This whole push to get policies sold across state lines is about removing care. Ohio, for example, recently passed legislation guaranteeing coverage for the treatment of autism. That is a Republican governor, a Republican controlled senate, and a Republican controlled house voted to grant this benefit for all of Ohio’s children. Tom Price wants you to have the opportunity to purchase a cut-rate policy from Tulsa based Shaky Ground Mutual. Minnesota may be leading the way towards the new, useless policies. More importantly, it won’t be until you go to the doctor that you will find out that your child’s autism or your cancer isn’t covered.

It may be difficult to read today’s heavily regulated health insurance policies, but these have much less fine print and legalese than what we used to provide. Remove the regulations and we immediately return to the gobbledygook of the past. If locked doors keep honest people honest, than regulations are the locked doors that protect the consumer from our insurance providers.

Please don’t confuse this post as a full-throated endorsement of the Patient Protection and Affordable Care Act. It is not. The PPACA is a badly written law that needs significant changes if it ever has a chance to succeed. Most of our representatives in Washington know this. That’s not repeal. That’s repair.

Will the Republicans overcome their obsession with our last president and choose to do what’s in the country’s best interest? I don’t know. It is the one choice they didn’t want.




Wednesday, March 8, 2017

Our New Law Is Better Than A Poke In The Eye With A Sharp Stick

Our friend Paul inherited a car. It only had a few miles and still had that new car smell, but it wasn’t brand new, it wasn’t the exact car Paul wanted, and he hated the color. Paul despised the car. The Check Engine light came on as Paul took the car out for his first drive. He cursed the car and threatened to drop it off at the junk yard. He didn’t fix the problem. He never even looked to see why the idiot light was on. Paul continued to drive the car without bothering with routine service after other warnings lit up his dashboard. The Check Oil light had only elicited more curses and more threats of the compactor at the junk yard. But no matter how badly Paul abused the car, the damned vehicle started every day and managed to get him wherever he needed to go. Now, a couple of years into Paul’s ownership, the car is starting to stall and it has difficulty going up hills. Paul is telling everyone that this car, this worthless piece of garbage, needs to be replaced. And that is our friend Paul Ryan’s relationship with Obamacare.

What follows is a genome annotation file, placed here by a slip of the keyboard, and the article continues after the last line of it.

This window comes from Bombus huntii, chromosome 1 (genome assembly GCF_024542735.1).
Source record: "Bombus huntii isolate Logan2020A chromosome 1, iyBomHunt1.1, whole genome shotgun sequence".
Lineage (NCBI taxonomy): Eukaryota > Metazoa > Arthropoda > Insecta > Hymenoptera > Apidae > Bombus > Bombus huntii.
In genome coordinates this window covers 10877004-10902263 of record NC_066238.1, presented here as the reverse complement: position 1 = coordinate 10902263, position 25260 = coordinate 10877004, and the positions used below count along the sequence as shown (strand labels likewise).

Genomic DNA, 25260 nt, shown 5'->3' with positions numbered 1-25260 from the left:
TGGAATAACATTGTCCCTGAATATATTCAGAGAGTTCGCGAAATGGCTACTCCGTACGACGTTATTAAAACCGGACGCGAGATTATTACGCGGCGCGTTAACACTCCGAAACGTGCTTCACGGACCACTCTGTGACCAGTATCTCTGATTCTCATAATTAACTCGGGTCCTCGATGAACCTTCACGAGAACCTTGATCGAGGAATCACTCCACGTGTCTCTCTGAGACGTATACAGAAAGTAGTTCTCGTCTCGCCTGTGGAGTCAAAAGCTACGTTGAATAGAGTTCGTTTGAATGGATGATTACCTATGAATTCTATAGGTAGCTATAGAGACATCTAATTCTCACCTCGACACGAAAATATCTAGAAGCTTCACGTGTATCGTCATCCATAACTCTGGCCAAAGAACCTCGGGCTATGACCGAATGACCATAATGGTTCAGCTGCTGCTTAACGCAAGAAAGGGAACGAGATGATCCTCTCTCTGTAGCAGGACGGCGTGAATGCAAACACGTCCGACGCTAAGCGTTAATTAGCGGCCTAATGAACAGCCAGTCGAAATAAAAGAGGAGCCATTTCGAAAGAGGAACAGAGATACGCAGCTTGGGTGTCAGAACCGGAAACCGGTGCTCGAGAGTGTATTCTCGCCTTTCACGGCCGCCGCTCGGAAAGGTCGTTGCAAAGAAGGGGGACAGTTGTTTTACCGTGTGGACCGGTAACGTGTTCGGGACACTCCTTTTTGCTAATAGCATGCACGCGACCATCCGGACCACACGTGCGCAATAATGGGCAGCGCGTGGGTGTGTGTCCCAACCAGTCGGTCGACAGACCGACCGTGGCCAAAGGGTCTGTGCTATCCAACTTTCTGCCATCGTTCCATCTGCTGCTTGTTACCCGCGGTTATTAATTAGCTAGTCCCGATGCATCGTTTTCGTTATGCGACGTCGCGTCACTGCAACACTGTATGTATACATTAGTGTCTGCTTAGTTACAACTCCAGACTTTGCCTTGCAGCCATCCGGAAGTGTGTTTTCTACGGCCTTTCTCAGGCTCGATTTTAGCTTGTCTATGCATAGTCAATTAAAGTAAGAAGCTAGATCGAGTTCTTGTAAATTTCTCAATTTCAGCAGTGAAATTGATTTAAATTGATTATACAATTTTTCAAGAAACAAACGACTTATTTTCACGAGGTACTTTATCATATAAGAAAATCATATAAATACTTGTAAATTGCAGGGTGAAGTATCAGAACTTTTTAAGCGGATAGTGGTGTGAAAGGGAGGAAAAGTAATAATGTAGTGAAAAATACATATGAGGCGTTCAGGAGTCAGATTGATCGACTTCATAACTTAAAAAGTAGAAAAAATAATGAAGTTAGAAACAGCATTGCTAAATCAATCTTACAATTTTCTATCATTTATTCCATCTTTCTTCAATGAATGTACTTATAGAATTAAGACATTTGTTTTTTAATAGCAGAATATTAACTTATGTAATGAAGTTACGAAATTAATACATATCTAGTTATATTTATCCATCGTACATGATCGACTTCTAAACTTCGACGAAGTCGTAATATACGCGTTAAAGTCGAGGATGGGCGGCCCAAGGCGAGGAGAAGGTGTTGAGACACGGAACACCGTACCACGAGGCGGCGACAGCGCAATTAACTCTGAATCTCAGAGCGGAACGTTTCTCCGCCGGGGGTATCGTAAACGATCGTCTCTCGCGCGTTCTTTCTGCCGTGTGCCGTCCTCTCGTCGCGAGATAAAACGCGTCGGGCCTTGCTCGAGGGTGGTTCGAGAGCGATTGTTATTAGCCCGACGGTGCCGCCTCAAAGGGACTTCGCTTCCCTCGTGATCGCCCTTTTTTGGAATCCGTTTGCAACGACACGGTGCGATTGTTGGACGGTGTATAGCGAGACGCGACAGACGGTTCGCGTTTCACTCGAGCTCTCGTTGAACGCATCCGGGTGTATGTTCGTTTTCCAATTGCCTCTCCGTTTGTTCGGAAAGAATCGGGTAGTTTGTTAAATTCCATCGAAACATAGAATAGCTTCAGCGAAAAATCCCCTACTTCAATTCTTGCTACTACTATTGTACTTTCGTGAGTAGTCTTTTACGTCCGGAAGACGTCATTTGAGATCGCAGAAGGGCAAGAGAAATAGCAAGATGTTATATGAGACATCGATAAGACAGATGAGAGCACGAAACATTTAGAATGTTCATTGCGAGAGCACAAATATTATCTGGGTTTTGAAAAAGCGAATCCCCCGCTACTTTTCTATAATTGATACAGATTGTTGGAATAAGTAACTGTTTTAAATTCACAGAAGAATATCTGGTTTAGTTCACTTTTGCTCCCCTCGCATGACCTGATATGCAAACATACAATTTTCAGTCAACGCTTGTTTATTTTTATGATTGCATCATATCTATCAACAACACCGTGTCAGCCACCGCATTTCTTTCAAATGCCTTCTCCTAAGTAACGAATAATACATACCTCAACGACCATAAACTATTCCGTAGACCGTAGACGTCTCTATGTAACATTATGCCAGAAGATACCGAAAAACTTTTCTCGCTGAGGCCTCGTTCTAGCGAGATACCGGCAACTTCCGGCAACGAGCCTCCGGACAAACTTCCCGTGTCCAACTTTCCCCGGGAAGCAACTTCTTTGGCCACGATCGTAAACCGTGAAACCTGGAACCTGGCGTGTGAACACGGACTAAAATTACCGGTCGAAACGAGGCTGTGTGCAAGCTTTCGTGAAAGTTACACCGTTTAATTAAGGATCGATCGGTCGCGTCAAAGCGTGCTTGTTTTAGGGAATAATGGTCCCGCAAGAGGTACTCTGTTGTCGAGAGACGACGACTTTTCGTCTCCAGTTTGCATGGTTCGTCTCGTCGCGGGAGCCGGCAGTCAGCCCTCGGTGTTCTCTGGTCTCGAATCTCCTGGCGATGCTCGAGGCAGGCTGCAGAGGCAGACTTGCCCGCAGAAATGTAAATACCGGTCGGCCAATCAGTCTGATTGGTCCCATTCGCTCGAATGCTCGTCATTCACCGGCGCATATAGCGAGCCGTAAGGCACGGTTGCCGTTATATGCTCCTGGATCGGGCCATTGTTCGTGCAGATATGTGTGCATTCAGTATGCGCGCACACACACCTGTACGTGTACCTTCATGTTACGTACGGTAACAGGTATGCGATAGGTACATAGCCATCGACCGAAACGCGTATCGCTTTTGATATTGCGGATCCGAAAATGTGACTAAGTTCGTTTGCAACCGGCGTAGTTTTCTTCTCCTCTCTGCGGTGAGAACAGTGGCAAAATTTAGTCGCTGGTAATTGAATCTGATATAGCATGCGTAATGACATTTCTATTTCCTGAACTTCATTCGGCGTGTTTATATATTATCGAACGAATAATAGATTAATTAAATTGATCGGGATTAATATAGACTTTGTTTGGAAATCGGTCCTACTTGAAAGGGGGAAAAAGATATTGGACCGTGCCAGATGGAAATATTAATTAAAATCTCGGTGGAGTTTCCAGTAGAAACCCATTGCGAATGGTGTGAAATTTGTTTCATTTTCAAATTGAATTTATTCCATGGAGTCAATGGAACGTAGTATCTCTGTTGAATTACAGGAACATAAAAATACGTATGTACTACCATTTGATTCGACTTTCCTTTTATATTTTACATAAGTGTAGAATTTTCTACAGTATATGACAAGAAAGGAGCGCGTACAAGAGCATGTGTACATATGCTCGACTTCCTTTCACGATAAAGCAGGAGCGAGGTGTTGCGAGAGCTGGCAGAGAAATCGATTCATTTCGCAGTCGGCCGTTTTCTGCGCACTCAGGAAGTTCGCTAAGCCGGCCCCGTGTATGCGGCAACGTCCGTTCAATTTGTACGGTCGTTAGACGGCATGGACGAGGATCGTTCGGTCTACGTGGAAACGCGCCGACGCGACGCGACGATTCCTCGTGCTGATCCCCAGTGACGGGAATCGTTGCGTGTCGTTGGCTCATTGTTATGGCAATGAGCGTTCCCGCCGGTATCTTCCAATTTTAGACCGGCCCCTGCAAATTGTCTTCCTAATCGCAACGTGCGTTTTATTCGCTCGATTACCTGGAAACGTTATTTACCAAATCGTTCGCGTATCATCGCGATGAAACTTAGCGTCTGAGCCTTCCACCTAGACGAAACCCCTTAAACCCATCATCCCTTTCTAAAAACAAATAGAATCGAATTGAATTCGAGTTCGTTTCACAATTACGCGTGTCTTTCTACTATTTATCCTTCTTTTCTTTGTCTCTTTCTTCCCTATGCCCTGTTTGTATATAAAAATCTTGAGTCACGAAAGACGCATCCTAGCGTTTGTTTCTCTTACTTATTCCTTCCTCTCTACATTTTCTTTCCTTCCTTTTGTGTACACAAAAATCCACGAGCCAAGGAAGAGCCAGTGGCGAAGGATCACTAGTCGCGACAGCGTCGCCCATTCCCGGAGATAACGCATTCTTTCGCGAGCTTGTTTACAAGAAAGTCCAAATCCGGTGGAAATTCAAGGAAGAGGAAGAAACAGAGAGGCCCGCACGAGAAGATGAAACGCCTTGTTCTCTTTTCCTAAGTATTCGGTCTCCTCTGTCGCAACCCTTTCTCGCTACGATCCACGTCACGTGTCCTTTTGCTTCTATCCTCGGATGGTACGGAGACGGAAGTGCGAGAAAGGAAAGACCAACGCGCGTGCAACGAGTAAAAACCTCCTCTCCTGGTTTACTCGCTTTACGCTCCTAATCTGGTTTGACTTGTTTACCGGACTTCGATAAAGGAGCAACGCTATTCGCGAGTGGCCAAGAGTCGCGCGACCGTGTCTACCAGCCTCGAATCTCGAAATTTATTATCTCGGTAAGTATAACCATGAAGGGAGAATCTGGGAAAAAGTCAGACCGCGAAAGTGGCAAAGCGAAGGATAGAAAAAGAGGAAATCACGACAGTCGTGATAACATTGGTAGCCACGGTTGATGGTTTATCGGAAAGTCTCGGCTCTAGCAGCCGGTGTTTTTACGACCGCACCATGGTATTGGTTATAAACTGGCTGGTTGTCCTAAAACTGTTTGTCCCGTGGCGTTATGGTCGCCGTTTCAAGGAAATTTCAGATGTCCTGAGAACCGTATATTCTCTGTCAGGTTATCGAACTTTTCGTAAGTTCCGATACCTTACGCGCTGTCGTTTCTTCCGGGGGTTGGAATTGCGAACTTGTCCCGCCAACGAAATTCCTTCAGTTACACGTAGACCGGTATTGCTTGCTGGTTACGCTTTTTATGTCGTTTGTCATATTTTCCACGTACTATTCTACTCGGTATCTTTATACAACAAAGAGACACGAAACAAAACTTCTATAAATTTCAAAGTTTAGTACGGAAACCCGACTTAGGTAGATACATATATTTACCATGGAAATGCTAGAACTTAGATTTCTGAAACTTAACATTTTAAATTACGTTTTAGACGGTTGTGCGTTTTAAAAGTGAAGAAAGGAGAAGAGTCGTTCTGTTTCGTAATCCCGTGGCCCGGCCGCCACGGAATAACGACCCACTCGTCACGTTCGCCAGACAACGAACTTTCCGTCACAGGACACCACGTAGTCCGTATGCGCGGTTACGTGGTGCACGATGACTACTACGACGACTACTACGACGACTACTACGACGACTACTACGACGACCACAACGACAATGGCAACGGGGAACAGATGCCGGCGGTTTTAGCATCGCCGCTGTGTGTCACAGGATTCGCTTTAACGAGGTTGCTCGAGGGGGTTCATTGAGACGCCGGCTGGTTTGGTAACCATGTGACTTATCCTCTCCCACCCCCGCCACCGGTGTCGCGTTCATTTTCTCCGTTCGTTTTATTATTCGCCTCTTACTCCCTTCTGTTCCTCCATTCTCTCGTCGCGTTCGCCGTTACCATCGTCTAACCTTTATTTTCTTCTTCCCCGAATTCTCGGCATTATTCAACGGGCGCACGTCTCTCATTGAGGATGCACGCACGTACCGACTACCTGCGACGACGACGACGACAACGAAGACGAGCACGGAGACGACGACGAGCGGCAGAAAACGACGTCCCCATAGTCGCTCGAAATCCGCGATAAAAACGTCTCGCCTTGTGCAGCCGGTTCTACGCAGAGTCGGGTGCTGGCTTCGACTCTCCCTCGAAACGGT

The Chairman of the House Ways and Means Committee, Kevin Brady (R-TX), introduced the Republican alternative to the Patient Protection and Affordable Care Act (Obamacare) yesterday on TV. His main thrust was that Obamacare is failing, a disaster, and that the Republicans have to do something. Anything would be better! And to test that theory we have the American Health Care Act.

Seven years in the making! And, as White House Press Secretary Sean Spicer was quick to point out yesterday, the American Health Care Act is only 123 pages as opposed to the PPACA that is a whopping 974. That alone makes it a better law.

There will be any number of analyses published over the next week. My peers and I have received countless calls and emails about this first stab at (in) replacing Obamacare. Before we spend too much time on this, we need to acknowledge that there are serious divisions within the Republican Party and that much of this will be changed. Senators from states that expanded Medicaid have no interest in explaining to the folks back home why they lost their health care. Congressmen on the conservative fringes have had the luxury of passing bills that could never become law. They have no interest in supporting anything that might even appear to be pragmatic. So no, don’t get too worked up about the American Health Care Act. Senators like Bill Cassidy (R-LA) have already declared it DOA.

A more relevant question may be whether this is a serious piece of legislation or simply one more opportunity to pander to the Republican base. Both Congressman Brady and Congressman Ryan suggested that the public should read the law. Part of this is bluff. They are hoping that the average American’s eyes glaze over while reading the highlights on the lead page. News organizations, researchers, and the author of this blog accepted their challenge.

Let’s explore priorities. Health care is almost 20% of the U S economy. Any replacement of the PPACA would have to provide for the seamless transfer of one payment system for health care to another. Billions of dollars (and millions of lives) are at stake. So the Republican bill would have to address all of these issues thoughtfully, carefully. How did they do?